Companies as diverse as MVNOs. Rather than build a network of base stations, they buy network usage minutes from existing U.S. carriers, then stock retail outlets with phones made by others that carry the MVNO's brand name., Qwest and SmartServ are becoming mobile virtual network operators, or
Like other virtual carriers, Uphonia won't force subscribers to sign contracts or undergo credit checks; its service is paid for up-front and phones are sold separately at prices from $80 to $130. About 11 percent of U.S. cell-phone users are on such prepaid service plans, predominantly financially fragile young adults, or parents buying phones for their teen-agers.
One of the biggest benefactors of these "instant" cell phone carriers is Sprint, which is supplying airtime to the cell phone operations--not just to SmartServ, but Qwest and Virgin Mobile USA. Handset makers also benefit, but SmartServ has yet to name a handset supplier, according to Chief Executive Robert Pons.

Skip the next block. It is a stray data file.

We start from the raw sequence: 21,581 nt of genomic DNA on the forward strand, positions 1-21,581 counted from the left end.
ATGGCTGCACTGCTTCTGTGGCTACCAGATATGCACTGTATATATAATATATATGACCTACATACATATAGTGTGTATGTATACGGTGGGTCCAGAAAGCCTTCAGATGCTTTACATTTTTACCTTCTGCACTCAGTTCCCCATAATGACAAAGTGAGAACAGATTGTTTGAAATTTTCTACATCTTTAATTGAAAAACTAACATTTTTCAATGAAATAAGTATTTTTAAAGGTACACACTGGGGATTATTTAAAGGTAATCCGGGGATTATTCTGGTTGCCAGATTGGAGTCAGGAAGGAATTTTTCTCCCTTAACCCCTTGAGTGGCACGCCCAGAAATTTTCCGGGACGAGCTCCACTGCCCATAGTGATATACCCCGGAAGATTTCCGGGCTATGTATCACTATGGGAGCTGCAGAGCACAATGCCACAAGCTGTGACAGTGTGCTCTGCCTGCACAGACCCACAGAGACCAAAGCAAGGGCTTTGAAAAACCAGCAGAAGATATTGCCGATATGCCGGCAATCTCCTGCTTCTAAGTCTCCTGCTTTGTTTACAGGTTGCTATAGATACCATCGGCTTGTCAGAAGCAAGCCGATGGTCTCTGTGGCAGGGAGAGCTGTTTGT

While it has been a boon for Sprint, along with Virgin Mobile USA--the original MVNO, which recently passed the 2 million subscriber mark--other virtual carriers are having trouble differentiating themselves, and as a result, surviving.
As with Uphonia, MVNOs have taken to targeting thin slivers of demographics. Uphonia's typical customer will be the "urban ethnic consumer," Pons said. SmartServ's press release on the upcoming network emphasizes Uphonia's lack of monthly plan commitment or credit checks, and highlights the service's "flexibility" and "personalization." Uphonia also plans to reward loyal customers with free wireless games, ring tones and graphics.